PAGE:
Little is more pleasurable and relaxing than reading a good book. Maybe you love food, are interested in health and nutrition, want to discover the history of gastronomy and how countries and civilisations developed their cuisine? Or you could be curious about the chemistry and functionality of ingredients and the science behind food, want to know how we can preserve and improve the food system, or simply want to settle in with a delightful culinary memoir? If you have any of those characteristics, then these books are the perfect reads for you on a cosy night in.
Food: A history of taste
various authors, edited by Paul Freedman
Yale History ProfessorPaul Freedman takes us on a food history journey with this delectable book that looks at taste through civilisations. Packed with beautiful illustrations, each chapter is written by a different author. If you’ve ever wondered about the flavours of Ancient Greece and the Roman Empire, or want to know about the birth of Medieval Islamic cuisine, this book is for you.
Eating to Extinction The World’s Rarest Foods and Why We Need to Save Them
by Dan Saladino
BBC food journalist Dan Saladino travels the globe to look at food at risk of extinction, looks at agricultural practices and sustainability methods – and lack thereof. He discovers crops that we no longer consume (as well as those we over consume) and shares stories from all corners of the world and the people trying to keep local food traditions alive in spite of monoculture and modernisation. A captivating, if often very sobering, book, that will make you think twice about what’s on your plate.
At Christmas We Feast: Festive Food Through the Ages
by Dr Annie Gray
With her infectious passion for food history, Dr Annie Gray takes the reader on a journey of Christmas traditions through the ages, with stories, recipes and excerpts from old cookbooks. A gorgeous festive read full of humour and interesting facts.
Salt, Sugar, Fat How the Food Giants Hooked Us
by Michael Moss
Written by New York Times journalist Michael Moss, this bestseller is on the bookshelves of every foodie, and if you haven’t read it yet, you simply must. Moss looks at the food industry and how it uses ingredients such as salt, sugar and fat to keep consumers coming back for more. He also looks at junk and ‘cheap’ food and the effects it has, not just on the body and mind, but on society too.
The Mind-Gut Connection: How the Hidden Conversation Within Our Bodies Impacts Our Mood, Our Choices, and Our Overall Health by Emeran Mayer, MD
Scientists are only starting to connect the dots between the mind and the gut. Emeran Mayer, MD, has studied the link between brain and body for forty years and in this fascinating and eye-opening book he not only explains the connection and the science behind it in a comprehensible manner, he also aims to improve the reader’s physical and mental health with simple, easy to apply advice.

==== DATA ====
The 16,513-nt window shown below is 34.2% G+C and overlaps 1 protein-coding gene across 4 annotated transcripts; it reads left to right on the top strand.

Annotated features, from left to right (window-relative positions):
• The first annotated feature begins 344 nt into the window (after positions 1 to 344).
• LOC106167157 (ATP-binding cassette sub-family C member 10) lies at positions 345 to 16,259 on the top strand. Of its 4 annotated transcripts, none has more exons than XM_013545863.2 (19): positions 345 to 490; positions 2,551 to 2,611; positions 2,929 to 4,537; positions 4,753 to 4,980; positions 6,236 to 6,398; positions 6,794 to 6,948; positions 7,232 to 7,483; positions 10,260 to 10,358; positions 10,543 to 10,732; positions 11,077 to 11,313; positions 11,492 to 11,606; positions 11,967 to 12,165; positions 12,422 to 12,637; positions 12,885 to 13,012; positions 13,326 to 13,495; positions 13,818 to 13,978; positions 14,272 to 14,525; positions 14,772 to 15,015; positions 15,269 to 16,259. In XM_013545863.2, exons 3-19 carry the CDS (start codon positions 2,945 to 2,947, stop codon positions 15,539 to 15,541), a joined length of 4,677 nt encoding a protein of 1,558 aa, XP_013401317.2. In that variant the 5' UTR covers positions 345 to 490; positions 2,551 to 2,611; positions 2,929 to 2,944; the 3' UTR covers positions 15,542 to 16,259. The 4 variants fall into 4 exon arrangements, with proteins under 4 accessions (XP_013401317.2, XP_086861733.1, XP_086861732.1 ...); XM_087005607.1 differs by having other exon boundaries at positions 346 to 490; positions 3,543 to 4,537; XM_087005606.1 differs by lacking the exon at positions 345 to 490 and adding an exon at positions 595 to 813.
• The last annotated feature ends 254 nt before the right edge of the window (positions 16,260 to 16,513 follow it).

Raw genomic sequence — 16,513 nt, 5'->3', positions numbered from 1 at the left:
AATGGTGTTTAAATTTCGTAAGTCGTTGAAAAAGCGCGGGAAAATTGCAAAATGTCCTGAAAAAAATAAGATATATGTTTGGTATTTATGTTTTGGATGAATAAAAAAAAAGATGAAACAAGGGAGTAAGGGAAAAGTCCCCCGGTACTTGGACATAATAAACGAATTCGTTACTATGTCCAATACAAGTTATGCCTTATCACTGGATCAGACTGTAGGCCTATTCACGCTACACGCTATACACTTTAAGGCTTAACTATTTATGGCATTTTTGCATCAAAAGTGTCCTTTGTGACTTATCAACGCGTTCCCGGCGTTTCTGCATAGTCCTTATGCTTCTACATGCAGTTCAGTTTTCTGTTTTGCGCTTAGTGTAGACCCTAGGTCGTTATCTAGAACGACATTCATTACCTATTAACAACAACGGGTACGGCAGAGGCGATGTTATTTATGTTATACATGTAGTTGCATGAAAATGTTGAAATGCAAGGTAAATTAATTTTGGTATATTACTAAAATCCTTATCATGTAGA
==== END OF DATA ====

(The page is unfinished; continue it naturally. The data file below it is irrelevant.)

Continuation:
Food: A Culinary History
by Jean-Louis Flandrin and Massimo Montanari
This book is for serious food lovers, epicureans, those working in the industry, history buffs and the curious. With chapters on prehistory and early civilisations, food traditions and dietary rules of different countries and ethnic groups, medicine, food and social hierarchy, production and food systems and modernisation, this comprehensive tome is a must-read for those truly passionate about food.
Why we eat (too much): The new science of appetite
by Dr Andrew Jenkinson
Packed with data, research and case studies, University College Hospital surgeon Dr Andrew Jenkinson’s book explores nutrition, investigates why people gain weight, how dieting affects our bodies and why it often doesn’t work long term, and debunks some myths about weight loss. The new edition also includes a chapter about the link between obesity and COVID-19. A fascinating read.
Taste: My Life Through Food
by Stanley Tucci
This beautiful and nostalgic memoir by Italian-American actor Stanley Tucci is truly unputdownable. Full of stories, memories and recipes, it’s impossible not to love Tucci’s writing style and not find his utter adoration of food infectious.
Peppered with anecdotes about his famous friends, such as Meryl Streep, in this book Tucci includes some of his favourite recipes, including Timpano, the Italian baked dish featured in the actor’s 1996 film Big Night, and the classic drink Negroni – which you might want to make and sip whilst reading this fabulous memoir.
Ingredients: The Strange Chemistry of Plants, Poisons and Processed Foods
by George Zaidan
Chemistry has never been so accessible – or interesting – as in George Zaidan’s book.
Zaidan looks at ingredients and chemicals, what they are, how they are created and how they affect us. He answers questions about nutrition and the human body, backing it with science, with wit and humour. A brilliant book even for the chemistry-challenged.
Eating Plant Based: Scientific Answers to Your Nutrition Questions
by Dr Zahra Kassam and Dr Shireen Kassam
Written by sisters Dr Zahra Kassam and Dr Shireen Kassam, both oncologists, this book is backed with a huge amount of scientific research, and clearly explains the science behind a plant-based diet, answering questions about B12 vitamin, calcium and bone health, whether red meat causes cancer and the health benefits of vegetables, grains, seeds and nuts.
Compelling, easy to understand and a fantastic read for anybody looking to improve their health, trying to go vegan, or simply curious about the benefits of eating plant-based.